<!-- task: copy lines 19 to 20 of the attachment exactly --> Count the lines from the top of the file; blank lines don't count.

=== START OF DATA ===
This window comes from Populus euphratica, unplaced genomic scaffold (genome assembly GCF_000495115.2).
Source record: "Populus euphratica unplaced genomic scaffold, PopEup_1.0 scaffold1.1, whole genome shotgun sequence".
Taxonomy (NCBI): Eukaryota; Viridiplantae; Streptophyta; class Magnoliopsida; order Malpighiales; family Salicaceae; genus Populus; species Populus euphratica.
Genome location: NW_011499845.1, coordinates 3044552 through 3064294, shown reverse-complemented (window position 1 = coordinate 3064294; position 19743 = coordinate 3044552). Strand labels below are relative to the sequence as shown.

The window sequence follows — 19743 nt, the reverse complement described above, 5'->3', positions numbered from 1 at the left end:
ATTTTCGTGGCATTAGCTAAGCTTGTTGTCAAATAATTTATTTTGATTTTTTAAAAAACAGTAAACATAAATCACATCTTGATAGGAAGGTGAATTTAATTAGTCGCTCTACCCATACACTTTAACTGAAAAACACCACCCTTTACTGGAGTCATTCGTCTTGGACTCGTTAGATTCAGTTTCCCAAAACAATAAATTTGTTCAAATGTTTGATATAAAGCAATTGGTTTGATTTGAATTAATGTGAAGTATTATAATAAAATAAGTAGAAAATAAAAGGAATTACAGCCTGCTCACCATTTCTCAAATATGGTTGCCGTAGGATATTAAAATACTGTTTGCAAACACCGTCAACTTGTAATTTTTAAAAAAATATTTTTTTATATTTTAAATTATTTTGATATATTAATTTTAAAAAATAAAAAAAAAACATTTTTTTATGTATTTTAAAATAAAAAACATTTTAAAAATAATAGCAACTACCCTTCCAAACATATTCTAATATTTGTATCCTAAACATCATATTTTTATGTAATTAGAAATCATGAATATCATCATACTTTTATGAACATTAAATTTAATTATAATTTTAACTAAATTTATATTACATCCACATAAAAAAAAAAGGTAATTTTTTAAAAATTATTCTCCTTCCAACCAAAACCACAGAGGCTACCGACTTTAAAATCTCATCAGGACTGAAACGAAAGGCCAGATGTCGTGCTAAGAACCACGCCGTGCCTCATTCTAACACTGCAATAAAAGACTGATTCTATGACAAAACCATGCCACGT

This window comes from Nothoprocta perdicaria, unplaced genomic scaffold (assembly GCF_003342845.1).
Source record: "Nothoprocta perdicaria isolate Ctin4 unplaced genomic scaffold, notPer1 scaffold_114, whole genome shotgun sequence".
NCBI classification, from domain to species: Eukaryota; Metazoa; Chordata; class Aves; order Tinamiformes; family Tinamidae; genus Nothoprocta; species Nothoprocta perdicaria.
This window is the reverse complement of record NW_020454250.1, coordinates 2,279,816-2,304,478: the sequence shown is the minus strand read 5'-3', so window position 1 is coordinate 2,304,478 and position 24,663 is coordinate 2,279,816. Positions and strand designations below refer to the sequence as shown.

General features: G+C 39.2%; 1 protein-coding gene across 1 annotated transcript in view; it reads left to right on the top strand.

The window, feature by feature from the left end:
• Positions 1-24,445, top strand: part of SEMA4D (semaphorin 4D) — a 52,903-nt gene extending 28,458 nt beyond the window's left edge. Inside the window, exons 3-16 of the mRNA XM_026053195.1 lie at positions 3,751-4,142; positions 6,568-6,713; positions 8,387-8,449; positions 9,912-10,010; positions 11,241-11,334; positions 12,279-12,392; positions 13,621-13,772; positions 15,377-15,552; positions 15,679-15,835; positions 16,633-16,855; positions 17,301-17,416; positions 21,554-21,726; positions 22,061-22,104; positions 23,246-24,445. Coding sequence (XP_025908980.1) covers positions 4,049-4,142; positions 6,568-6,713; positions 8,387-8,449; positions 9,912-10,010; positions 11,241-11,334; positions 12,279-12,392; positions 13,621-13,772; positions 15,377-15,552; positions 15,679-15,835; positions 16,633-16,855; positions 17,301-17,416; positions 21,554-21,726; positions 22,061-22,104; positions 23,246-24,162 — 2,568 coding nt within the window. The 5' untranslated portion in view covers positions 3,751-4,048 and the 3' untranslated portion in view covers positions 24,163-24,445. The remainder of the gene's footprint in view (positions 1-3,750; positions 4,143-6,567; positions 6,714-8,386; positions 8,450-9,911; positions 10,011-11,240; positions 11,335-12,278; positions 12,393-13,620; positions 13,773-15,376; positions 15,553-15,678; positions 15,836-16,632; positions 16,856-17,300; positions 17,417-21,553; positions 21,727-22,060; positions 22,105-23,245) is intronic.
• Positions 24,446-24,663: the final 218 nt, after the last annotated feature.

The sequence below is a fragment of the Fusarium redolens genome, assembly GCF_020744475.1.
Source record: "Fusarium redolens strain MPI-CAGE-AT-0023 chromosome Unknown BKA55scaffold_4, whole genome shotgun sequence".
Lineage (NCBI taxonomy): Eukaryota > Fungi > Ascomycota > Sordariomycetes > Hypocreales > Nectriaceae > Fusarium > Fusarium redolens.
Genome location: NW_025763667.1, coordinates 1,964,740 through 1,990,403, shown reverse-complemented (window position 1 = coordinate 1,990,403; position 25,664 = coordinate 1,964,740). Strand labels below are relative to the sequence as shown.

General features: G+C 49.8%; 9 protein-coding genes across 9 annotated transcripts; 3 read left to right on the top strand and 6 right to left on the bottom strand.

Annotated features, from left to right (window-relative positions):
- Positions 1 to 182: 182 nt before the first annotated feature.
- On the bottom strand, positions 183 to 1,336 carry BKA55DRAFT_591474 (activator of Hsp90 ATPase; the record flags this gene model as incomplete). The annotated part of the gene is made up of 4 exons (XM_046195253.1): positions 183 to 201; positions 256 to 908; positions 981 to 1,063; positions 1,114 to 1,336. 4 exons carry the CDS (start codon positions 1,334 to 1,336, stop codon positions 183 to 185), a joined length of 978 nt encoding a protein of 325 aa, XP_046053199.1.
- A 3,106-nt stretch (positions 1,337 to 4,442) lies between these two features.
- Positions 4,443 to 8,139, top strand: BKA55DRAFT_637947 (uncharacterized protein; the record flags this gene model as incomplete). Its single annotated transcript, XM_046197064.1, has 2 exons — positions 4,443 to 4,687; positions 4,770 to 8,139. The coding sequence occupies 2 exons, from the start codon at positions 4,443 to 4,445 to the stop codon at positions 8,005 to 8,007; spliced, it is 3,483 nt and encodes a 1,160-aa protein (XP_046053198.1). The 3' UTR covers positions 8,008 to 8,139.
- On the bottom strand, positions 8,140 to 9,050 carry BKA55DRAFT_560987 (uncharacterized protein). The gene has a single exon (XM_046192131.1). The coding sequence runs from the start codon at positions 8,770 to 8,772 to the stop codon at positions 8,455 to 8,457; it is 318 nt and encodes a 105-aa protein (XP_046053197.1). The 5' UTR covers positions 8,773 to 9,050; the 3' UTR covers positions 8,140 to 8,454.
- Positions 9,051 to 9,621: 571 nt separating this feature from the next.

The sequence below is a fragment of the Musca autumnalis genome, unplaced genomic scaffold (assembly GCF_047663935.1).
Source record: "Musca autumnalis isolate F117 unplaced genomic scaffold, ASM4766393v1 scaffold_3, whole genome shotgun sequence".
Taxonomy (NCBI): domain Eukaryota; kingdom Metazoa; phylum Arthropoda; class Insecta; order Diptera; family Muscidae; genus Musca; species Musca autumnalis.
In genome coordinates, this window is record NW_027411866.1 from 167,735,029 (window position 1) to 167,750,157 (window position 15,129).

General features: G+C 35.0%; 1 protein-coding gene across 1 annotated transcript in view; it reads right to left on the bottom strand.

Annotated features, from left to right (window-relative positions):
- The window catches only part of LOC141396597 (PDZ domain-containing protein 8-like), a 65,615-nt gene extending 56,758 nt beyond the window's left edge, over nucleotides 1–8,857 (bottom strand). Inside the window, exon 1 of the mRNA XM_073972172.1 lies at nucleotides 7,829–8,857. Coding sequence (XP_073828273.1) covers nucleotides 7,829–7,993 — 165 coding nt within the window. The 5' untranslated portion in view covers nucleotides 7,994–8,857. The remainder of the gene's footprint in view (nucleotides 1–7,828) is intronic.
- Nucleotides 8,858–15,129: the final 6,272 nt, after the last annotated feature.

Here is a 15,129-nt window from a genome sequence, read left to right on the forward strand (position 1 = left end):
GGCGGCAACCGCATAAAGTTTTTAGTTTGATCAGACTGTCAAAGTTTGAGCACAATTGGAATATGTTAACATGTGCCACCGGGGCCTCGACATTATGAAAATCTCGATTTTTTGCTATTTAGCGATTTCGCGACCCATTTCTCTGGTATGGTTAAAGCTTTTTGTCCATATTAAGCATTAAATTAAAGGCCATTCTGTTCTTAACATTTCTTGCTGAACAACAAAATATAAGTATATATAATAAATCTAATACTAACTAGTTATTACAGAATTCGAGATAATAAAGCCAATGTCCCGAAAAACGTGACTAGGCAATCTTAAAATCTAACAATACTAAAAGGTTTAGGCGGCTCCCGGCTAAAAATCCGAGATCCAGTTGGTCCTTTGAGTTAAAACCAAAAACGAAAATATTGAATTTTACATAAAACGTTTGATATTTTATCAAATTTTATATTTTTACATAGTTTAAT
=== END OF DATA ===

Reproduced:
General features: G+C 49.8%; 9 protein-coding genes across 9 annotated transcripts; 3 read left to right on the top strand and 6 right to left on the bottom strand.

Annotated features, from left to right (window-relative positions):